If you are reading this blog, then you must certainly agree that we can have it all: gorgeous, luxurious things that are made ethically, with care for others and the earth. It is often difficult to know which products are made using sweatshop labor or unfit practices. So, we have come up with a Top 10 list to help you in your quest for soulful shopping.
10. Read labels. Find out where the product was made. If the products are produced locally (meaning local to the designer), the designers will be more directly involved with the artisans and more likely to care for their well-being. Also, local production saves lots of energy consumption because it reduces the amount of transportation and shipping of goods.
9. Fabric Check. Did you know that some companies spray their products with formaldehyde and other chemicals to repel insects or mold during exportation? Those chemicals can seep into your skin when you wear a shirt or pair of jeans. Yuck! Check your fabric. Organics are, of course, the best for your body and can be grown with little environmental impact. Also, natural fibers like silk, wool, hemp or linen, are good for the environment and also for your skin. Designer Alabama Chanin uses fabrics and thread that are grown-to-sewn in the USA. No chemicals are used in the entire process of growing, sewing or shipping her products.
8. Listen to your Gut. We all have that gut-or sixth-sense. It’s the reaction you have when you first see something or hear something- the reaction before you have time to think or rationalize. Pay attention to that when you shop. You may find that you can sense the people on the other side of the manufacturing process. PA designer Lorraine Pennington says that she wants her jewelry to empower the women who wear it, and so she thinks of that when she is creating a piece. When you shop Lorraine’s collection, you can feel that on a gut level. What your gut tells you is important. Listen to it.
7. Search Engines. The Internet is your friend. Search for the designers you like and research their manufacturing practices. No one can hide unethical practices with the articles, news, and information on the Internet. It’s a great resource to find new designers who match your ethical sensibilities, as well!
6. Shop Local. The less materials have to travel to get to their destination, the less impact on the environment. When designers use local products and manufacturers to produce merchandise, they maintain a personal connection to the people involved. Shopping locally helps the community, and that spirit remains in the product even after it has made it to your home. It may be difficult to shop in your community for high-fashion products, so find out if designers focus on local production. That’s just as important!
5. Quality, not Quantity. Let’s face it- it costs more to shop ethically. For some, it may even be cost-prohibitive. When you shop, focus on quality, not quantity. Buying one high-quality shirt in a classic style that will last for years may cost more at the onset, but it saves money over time. Many clothing products that are mass-produced lack quality and are made to last one season, if you’re lucky. Sweaters pill, colors fade, and fabrics wear down. A high-quality pair of jeans by Imogene+Willie is made to last a lifetime, even if you wear them every day.
4. Brand Loyalty. When you find a brand that you can trust to deliver great fashion that is socially responsible, stay loyal to the brand. You know that when you shop Alabama Chanin, you are going to get eco-friendly, ethical luxury. Likewise, any of the other designers on Project Artisan all have the same values. Designers like these follow their hearts, which can be a difficult path. Socially responsible shopping also means supporting those courageous designers dedicated to changing the way clothing is made. They need loyal fans and shoppers to stay in business.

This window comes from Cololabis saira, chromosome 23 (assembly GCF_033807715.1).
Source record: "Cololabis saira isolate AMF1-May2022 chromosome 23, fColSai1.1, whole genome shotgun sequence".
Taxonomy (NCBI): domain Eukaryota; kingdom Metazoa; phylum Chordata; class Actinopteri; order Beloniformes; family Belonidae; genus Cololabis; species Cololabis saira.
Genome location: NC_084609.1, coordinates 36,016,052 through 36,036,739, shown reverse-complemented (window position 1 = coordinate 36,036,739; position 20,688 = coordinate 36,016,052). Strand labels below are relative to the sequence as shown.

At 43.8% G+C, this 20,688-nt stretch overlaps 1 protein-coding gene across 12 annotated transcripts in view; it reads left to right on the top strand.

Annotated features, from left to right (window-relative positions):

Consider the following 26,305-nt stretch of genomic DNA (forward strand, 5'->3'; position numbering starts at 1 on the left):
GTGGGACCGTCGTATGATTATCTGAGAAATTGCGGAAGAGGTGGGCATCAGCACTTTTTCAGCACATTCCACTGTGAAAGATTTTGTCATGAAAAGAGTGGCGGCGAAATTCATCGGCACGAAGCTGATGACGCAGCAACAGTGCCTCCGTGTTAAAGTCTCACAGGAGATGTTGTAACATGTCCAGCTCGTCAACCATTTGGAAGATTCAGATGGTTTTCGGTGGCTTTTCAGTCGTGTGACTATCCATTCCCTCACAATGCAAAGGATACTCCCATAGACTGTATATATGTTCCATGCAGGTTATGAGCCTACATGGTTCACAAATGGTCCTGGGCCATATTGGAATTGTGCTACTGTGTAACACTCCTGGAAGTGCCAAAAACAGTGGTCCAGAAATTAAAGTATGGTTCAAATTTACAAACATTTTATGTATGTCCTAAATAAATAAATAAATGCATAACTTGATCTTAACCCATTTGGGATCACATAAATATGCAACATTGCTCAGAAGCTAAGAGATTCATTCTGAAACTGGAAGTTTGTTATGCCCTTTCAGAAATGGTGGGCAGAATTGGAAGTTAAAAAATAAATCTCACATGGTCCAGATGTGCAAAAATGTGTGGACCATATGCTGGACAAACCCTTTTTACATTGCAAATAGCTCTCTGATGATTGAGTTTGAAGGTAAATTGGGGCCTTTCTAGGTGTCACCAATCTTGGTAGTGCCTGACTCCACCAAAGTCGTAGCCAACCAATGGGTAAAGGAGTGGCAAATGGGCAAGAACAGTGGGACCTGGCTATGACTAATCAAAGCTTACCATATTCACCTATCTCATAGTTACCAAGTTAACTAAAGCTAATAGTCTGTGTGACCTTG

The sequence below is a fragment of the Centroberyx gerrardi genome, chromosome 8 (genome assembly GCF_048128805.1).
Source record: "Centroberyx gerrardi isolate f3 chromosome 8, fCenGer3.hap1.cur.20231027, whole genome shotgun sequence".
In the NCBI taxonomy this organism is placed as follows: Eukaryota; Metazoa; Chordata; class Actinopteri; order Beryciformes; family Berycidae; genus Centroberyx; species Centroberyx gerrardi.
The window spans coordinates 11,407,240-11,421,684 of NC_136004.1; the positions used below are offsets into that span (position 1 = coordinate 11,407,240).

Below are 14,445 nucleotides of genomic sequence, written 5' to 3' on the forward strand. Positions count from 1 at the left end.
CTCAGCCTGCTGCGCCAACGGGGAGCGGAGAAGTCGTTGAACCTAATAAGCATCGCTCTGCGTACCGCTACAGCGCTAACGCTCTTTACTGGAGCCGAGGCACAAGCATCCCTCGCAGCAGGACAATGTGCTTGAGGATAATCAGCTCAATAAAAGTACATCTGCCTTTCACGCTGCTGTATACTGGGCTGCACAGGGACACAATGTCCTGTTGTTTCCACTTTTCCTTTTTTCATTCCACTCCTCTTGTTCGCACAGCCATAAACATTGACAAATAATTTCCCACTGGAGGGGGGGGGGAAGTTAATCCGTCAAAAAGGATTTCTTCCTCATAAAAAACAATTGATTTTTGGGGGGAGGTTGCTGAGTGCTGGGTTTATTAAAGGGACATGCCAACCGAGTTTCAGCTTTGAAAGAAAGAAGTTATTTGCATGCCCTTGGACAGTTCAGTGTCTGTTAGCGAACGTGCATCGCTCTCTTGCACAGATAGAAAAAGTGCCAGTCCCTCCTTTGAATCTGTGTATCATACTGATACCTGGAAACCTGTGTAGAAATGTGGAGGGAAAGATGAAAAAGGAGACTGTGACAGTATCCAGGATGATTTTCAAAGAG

3. Shop Mom and Pop. Shop smaller labels and brands. Know the stories behind the designers and manufacturers of your favorite fashions.
Support emerging designers who are going to shape the future of the fashion industry. Every dollar you give to small, independentdesigners like jewelry designers Debe Dohrer or Jill Evans Petzall, is one dollar less that goes into a corporation that employs sweatshop labor and uses unethically produced materials.
2. Recycle and Upcycle. Vintage articles of clothing and accessories define recycling in the true sense of the word. Green is the new black, right? Just ask Mary Kincaid! Plus, there are some vintage classics that transcend time periods. Beauty never goes out of style, and you can add some modern accessories to a vintage piece for a clever, fashion-forward look. The other trend we see is that many designers are using vintage materials and re-working them to create modern styles. When you buy recycled or up-cycled fashion, you are helping to save the earth.
1. Shop Highly Curated Sites or Stores. Shopping venues like www.projectartisan.com sift through thousands of designers to find the very best, most socially responsible options for you. That saves you time and energy. By shopping in a fair trade store or a site like Project Artisan, you can feel good knowing that the products you purchase have all been made with care, using ethical practices and eco-friendly materials. We consumers are becoming more savvy, and retailers are popping up in brick-and-mortar stores that offer great selections of socially responsible products. The Internet remains the primary source for eco-friendly and ethical shopping, and Project Artisan carefully selects designers that you can feel good about buying.